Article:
SAN JOSE (KPIX) — In 2002, a jury found Lionel Rubalcava of San Jose guilty of attempted murder for a drive-by shooting which left a man paralyzed for life.
“I felt like my life was over,” Rubalcava remembers. “I had a feeling like my soul left my body and I felt numb.”
Rubalcava counted each day he was incarcerated. “It was 17 years. one month and five days,” he said.
Rubalcava filed appeal after appeal with his case going all the way to the Supreme Court where his freedom was denied. He lost all hope but then the Innocence Project gave him a second chance at life.
All charges against Rubalcava were dismissed on May 15, 2019. Family members embraced him on the courthouse steps as he was released. Since then, he’s been picking up the pieces of his life.
The reason for his wrongful conviction is listed as “eyewitness error.”
As a result, Rubalcava’s parents lost their family home paying for legal fees and his little boy lost contact with his dad.
“It’s hard when you think about it,” Rubalcava said. “I don’t know how to be a dad. I’m having a hard time with that because I was taken away when he was young. I see my son as a friend. Still working on it.”
The Northern California Innocence Project estimates 4 percent of those serving time for crimes are, like Rubalcava, wrongfully convicted.
“We have helped to free 31 innocent men and women since 2001 and they have collectively lost 457 years to wrongful incarceration,” said Lori Stone with the Northern California Innocence Project.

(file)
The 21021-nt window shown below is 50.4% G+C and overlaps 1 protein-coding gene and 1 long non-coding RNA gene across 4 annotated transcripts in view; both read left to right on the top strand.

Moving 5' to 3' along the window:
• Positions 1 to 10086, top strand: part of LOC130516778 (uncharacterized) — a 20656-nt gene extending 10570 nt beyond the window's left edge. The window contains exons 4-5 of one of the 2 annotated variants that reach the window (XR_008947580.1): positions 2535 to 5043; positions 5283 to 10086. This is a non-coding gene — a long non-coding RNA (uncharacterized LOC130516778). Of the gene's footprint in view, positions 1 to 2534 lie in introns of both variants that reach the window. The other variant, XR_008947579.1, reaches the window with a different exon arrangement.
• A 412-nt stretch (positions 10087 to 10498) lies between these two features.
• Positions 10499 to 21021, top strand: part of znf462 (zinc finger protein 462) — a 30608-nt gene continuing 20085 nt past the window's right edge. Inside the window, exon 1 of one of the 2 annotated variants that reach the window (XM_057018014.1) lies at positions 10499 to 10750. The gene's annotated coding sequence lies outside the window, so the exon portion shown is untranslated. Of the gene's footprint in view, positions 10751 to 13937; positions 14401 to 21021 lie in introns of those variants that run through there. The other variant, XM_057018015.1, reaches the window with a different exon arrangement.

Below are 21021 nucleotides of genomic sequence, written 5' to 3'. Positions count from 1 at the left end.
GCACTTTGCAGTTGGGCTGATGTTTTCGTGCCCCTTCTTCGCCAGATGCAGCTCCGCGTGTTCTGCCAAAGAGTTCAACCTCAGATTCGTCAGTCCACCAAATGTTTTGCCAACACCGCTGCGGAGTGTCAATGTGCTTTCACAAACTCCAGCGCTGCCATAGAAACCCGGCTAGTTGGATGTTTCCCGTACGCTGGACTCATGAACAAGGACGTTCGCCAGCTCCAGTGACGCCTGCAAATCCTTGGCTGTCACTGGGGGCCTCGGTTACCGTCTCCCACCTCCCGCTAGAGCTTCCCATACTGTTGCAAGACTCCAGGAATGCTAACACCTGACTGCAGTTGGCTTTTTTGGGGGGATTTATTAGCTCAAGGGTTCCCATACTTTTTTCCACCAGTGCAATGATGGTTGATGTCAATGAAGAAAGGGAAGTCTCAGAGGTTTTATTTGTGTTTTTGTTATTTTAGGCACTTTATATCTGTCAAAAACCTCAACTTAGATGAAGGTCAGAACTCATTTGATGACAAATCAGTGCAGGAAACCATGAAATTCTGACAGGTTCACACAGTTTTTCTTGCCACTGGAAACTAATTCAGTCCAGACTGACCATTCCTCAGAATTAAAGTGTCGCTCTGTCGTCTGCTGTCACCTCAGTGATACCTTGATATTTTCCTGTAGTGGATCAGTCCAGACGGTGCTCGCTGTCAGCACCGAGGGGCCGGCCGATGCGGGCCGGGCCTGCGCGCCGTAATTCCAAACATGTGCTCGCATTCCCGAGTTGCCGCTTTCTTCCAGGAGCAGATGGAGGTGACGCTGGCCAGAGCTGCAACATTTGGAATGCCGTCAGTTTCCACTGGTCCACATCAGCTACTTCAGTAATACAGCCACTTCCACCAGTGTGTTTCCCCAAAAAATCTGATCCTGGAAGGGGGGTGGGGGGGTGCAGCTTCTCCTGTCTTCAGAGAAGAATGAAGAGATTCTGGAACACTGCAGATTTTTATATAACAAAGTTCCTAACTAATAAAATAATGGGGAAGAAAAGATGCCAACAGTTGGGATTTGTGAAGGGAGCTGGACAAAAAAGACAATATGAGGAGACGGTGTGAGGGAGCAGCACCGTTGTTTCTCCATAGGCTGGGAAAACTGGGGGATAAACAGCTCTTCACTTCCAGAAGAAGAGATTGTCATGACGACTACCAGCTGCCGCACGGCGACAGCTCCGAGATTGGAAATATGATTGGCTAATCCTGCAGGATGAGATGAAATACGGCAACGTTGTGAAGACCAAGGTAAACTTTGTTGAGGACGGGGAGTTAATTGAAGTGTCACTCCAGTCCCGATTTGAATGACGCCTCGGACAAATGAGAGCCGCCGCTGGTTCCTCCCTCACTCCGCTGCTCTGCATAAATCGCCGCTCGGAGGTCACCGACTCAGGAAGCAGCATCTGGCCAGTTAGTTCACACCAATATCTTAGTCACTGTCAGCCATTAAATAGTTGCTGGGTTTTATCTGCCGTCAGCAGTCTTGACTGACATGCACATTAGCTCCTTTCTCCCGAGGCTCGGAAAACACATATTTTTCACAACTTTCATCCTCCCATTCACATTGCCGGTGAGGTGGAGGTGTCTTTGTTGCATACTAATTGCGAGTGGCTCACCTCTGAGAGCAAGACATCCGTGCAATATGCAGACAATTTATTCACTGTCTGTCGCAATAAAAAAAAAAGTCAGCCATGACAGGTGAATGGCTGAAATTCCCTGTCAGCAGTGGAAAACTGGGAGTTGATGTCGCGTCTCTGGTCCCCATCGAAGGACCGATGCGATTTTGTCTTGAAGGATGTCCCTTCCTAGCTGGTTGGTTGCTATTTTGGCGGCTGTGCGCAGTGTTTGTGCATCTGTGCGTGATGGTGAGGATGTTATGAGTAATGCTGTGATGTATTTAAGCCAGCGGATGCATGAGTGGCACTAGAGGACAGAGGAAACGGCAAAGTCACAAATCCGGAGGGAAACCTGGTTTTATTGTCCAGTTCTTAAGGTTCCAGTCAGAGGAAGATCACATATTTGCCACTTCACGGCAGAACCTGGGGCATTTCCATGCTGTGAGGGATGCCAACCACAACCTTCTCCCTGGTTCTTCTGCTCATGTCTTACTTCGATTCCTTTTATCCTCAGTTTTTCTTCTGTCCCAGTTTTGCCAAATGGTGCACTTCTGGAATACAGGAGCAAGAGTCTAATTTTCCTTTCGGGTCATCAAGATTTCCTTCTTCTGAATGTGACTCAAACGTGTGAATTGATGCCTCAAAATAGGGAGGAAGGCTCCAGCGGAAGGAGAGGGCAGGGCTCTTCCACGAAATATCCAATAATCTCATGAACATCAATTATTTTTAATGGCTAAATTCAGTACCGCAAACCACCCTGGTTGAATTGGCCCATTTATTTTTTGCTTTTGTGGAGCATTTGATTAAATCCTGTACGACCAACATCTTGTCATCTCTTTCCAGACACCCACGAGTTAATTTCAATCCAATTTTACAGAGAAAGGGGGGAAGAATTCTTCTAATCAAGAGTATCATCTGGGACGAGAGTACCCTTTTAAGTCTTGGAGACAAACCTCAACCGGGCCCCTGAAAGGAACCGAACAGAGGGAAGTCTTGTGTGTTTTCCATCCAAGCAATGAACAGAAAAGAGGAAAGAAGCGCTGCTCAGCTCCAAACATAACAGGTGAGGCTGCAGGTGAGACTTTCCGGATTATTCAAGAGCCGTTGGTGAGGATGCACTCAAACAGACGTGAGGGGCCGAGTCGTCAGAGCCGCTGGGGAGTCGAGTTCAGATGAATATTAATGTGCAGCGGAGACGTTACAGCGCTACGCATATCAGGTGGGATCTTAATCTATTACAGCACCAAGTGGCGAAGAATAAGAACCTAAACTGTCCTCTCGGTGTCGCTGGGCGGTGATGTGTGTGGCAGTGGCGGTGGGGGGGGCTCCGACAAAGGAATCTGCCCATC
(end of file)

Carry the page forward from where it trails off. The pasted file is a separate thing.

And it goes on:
Rubalcava currently has a job but he envisions opening a restaurant with his family once the pandemic ends. He’s also dealing with the fact that even the small things have changed in his life.
“All the big, flat screens — technology! You’re just, kind of like, whoa!”
While he has family to help him transition to life on the outside, he says he still needs time to heal the emotional scars branded in his memory.
“I blame myself for what happened to me and my family,” he says.
According to a California statute, Rubalcava is due to receive compensation of $140 a day for wrongful incarceration.
But the Northern California Innocence Project says only about 30% of those exonerated get paid.
Rubalcava has filed a federal lawsuit, alleging that investigators from the San Jose police department and the Santa Clara County district attorney’s office violated his civil- and due-process rights.
One of the defendants listed in the lawsuit is current San Jose police chief Eddie Garcia.